“The observation … that anesthesia-related complications are declining while nonanesthetic perioperative complications are increasing suggests [that we need] to look beyond the delivery of safe anesthesia and to embrace the role of … peridelivery physician.”
Anesthesia and analgesia for childbirth have become remarkably safe and together account for fewer than one maternal death per million deliveries, representing a 75% decline from the corresponding rate in 1980.1,2 Although maternal deaths from anesthesia are rare, anesthesia-related complications persist. Based on data from 30 North American institutions over a 5-yr period, approximately 1 in 3,000 anesthetics for delivery results in a serious complication of anesthesia, most commonly high neuraxial blockade or difficult intubation.3 Dural puncture, considered separately, complicated 0.7% of all neuraxial anesthetics.
As with many adverse maternal outcomes, the event rates of anesthesia complications are both sufficiently rare that they are difficult to study at the clinical level and unacceptably high from a societal perspective. While important, few population-level data are available to identify temporal trends in the complication frequency of anesthesia administered specifically for cesarean delivery. The study in this month’s Anesthesiology by Guglielminotti et al.4 attempts to fill this gap. The investigators used administrative data from the State of New York between 2003 and 2012 to analyze adverse outcomes over time. Overall, anesthesia-related complications declined 25% over the duration of the study. Secondary analyses investigated trends stratified by anesthetic technique and suggest a 25% decrease in risk of anesthesia-related adverse events among women receiving neuraxial anesthesia without a general anesthetic and a 21% decrease in the use of general anesthesia.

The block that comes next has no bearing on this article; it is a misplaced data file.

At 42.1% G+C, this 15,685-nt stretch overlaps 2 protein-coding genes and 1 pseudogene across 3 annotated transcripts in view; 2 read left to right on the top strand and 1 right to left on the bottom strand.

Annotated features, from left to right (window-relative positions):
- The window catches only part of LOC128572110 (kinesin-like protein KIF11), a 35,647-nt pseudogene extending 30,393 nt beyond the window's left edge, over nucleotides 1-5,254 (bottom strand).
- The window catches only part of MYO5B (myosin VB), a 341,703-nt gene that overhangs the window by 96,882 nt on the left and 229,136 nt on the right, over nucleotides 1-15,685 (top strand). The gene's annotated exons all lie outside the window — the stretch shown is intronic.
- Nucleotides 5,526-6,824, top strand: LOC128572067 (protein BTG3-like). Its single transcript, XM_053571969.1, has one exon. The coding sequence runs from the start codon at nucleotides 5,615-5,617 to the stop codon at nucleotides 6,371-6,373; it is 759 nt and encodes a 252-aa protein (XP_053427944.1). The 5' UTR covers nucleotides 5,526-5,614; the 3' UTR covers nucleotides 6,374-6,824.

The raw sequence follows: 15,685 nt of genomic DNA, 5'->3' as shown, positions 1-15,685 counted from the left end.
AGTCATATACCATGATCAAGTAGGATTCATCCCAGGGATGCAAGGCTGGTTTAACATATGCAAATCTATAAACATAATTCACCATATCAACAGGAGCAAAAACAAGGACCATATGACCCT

Administrative data collected primarily for the reimbursement for healthcare services facilitates analysis of rare but important events because this kind of data includes diagnosis and procedure codes from the International Classification of Diseases. Administrative data have been an important tool in studies of the epidemiology of pregnancy-related complications and are used by the U.S. Centers for Disease Control and Prevention as the primary national surveillance tool for maternal morbidity.5,6 Anesthesia complications identified in administrative data have been proposed as a quality measure, and outlier hospitals have been identified.7,8 However, studying anesthesia complications with administrative data presents particular challenges. Diagnosis codes for anesthesia complications do not align directly with clinically meaningful complications. Close to 40% of analyzed events in the current study received an International Classification of Diseases, Ninth Revision, Clinical Modification code for “other and unspecified systemic adverse events,” which could indicate a wide range of complication types, from the trivial to the catastrophic. Validation studies suggest that the coding of anesthesia-related complications in administrative data can be inaccurate.9,10 Nevertheless, the magnitude of the observed reduction in anesthesia-related complications by Guglielminotti et al. likely reflects real gains in the safety of anesthetic management and should be welcome news for anesthesiologists.